"Gamer," the latest attempt to meld video games with movies, starts out with a cool, compelling premise. And then it devolves into a bunch of hyper-fast action scenes, maudlin emotions and exploitative imperatives.
The filmmakers, the same team behind the "Crank" movies, seem to have their own peculiar formula. It's like a marriage of 1970s exploitation movies and modern, ultra-hip music video style.
The set-up is that the world is slowly being taken over by video games -- literally. Gerard Butler stars as Kable, the star of a combat game that billions of people watch on pay-per-view. The only twist is that he's a real person, playing against other live would-be soldiers. They're being controlled by players, who can determine whether they live or die.
The heavy is Ken Castle (Michael C. Hall), the gaming wizard who devised the system, and played by Hall as a Ted Turner spoof, only younger and crazier. He wants to use his nefarious code to turn the brains of everyone on the planet into easily-manipulated hardware.
The computer-animation-assisted action scenes have a nice kinetic feel. But whenever these video-game avatars try to emote like real humans, I wanted to hit the Off switch.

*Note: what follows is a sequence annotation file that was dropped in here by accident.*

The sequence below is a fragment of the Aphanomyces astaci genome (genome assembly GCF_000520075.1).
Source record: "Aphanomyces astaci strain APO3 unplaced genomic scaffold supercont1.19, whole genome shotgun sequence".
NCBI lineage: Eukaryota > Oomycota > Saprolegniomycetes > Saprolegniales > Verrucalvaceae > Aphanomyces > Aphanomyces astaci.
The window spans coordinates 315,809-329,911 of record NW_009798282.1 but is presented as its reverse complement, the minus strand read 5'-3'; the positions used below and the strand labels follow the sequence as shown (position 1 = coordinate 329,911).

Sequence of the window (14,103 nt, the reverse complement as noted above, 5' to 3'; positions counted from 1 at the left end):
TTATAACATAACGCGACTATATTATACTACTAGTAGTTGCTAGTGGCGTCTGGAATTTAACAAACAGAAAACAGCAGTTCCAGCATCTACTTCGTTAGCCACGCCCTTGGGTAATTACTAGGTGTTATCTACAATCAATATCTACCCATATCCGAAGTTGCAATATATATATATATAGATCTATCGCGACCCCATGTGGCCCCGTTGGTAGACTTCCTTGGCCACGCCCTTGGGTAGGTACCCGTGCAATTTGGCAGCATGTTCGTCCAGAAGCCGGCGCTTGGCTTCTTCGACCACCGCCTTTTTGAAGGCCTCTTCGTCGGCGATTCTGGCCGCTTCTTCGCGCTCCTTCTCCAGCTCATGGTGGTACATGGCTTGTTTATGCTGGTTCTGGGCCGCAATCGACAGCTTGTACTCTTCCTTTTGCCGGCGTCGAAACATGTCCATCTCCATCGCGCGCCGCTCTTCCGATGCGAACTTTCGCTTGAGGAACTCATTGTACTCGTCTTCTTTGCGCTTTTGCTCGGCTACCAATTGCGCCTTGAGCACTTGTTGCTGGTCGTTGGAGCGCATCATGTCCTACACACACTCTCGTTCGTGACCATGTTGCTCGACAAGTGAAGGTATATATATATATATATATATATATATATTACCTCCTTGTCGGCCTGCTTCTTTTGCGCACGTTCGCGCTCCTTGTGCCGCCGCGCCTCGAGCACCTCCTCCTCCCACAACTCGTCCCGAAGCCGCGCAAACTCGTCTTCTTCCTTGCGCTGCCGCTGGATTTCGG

Extras cover a pretty wide range of material, although the ratio of substance to hype is pretty low.
The DVD has a 16-minute featurette that's essentially a commercial for Red, a new type of digital camera. Co-writers/directors Brian Taylor and Mark Neveldine team up with supporting stars Amber Valletta, Alison Lohman and Terry Crews for a rambling commentary track of dubious value.
There's also a making-of documentary that's nearly as long as the movie itself, though not much more entertaining.
In addition to these features, the Blu-ray version also comes with Cheat Codes, additional scene-specific audio and video commentary, and I-Con Mode, an "interactive time-shifting multi-dimensional exploration" of "Gamer."
It's notable that star Butler is almost totally absent from these extras -- although he does moon the camera at the end of the making-of feature. I'd say that's about how much regard this movie has for its audience.
Movie: 2 stars
Extras: 2 stars